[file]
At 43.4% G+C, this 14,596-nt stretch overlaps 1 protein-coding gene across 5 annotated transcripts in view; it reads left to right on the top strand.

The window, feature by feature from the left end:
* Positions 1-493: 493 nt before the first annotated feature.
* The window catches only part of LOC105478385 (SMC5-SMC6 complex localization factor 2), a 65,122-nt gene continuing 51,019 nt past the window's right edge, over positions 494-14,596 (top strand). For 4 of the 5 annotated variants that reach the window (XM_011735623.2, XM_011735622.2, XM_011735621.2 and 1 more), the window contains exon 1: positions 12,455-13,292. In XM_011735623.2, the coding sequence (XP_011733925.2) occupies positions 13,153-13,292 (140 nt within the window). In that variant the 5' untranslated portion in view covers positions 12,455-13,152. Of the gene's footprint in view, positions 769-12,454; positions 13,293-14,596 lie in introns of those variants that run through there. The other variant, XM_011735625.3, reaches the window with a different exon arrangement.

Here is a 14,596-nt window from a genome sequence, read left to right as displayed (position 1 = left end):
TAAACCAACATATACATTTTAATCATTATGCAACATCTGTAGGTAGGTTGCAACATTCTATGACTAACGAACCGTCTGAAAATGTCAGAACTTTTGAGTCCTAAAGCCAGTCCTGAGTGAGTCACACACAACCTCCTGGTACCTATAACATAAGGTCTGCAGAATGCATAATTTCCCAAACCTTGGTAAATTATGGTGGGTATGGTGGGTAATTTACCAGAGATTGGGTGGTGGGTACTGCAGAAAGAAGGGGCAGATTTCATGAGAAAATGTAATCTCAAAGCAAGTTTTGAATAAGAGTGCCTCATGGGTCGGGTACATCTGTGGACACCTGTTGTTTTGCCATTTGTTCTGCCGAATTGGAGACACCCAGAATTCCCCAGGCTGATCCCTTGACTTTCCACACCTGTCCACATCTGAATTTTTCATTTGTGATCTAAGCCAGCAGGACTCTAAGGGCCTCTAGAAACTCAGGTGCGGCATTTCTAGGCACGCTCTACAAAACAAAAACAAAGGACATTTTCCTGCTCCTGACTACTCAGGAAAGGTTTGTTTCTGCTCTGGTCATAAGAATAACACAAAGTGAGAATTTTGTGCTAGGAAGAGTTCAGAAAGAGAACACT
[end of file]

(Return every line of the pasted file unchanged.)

At 43.4% G+C, this 14,596-nt stretch overlaps 1 protein-coding gene across 5 annotated transcripts in view; it reads left to right on the top strand.

The window, feature by feature from the left end:
* Positions 1-493: 493 nt before the first annotated feature.
* The window catches only part of LOC105478385 (SMC5-SMC6 complex localization factor 2), a 65,122-nt gene continuing 51,019 nt past the window's right edge, over positions 494-14,596 (top strand). For 4 of the 5 annotated variants that reach the window (XM_011735623.2, XM_011735622.2, XM_011735621.2 and 1 more), the window contains exon 1: positions 12,455-13,292. In XM_011735623.2, the coding sequence (XP_011733925.2) occupies positions 13,153-13,292 (140 nt within the window). In that variant the 5' untranslated portion in view covers positions 12,455-13,152. Of the gene's footprint in view, positions 769-12,454; positions 13,293-14,596 lie in introns of those variants that run through there. The other variant, XM_011735625.3, reaches the window with a different exon arrangement.

Here is a 14,596-nt window from a genome sequence, read left to right as displayed (position 1 = left end):
TAAACCAACATATACATTTTAATCATTATGCAACATCTGTAGGTAGGTTGCAACATTCTATGACTAACGAACCGTCTGAAAATGTCAGAACTTTTGAGTCCTAAAGCCAGTCCTGAGTGAGTCACACACAACCTCCTGGTACCTATAACATAAGGTCTGCAGAATGCATAATTTCCCAAACCTTGGTAAATTATGGTGGGTATGGTGGGTAATTTACCAGAGATTGGGTGGTGGGTACTGCAGAAAGAAGGGGCAGATTTCATGAGAAAATGTAATCTCAAAGCAAGTTTTGAATAAGAGTGCCTCATGGGTCGGGTACATCTGTGGACACCTGTTGTTTTGCCATTTGTTCTGCCGAATTGGAGACACCCAGAATTCCCCAGGCTGATCCCTTGACTTTCCACACCTGTCCACATCTGAATTTTTCATTTGTGATCTAAGCCAGCAGGACTCTAAGGGCCTCTAGAAACTCAGGTGCGGCATTTCTAGGCACGCTCTACAAAACAAAAACAAAGGACATTTTCCTGCTCCTGACTACTCAGGAAAGGTTTGTTTCTGCTCTGGTCATAAGAATAACACAAAGTGAGAATTTTGTGCTAGGAAGAGTTCAGAAAGAGAACACT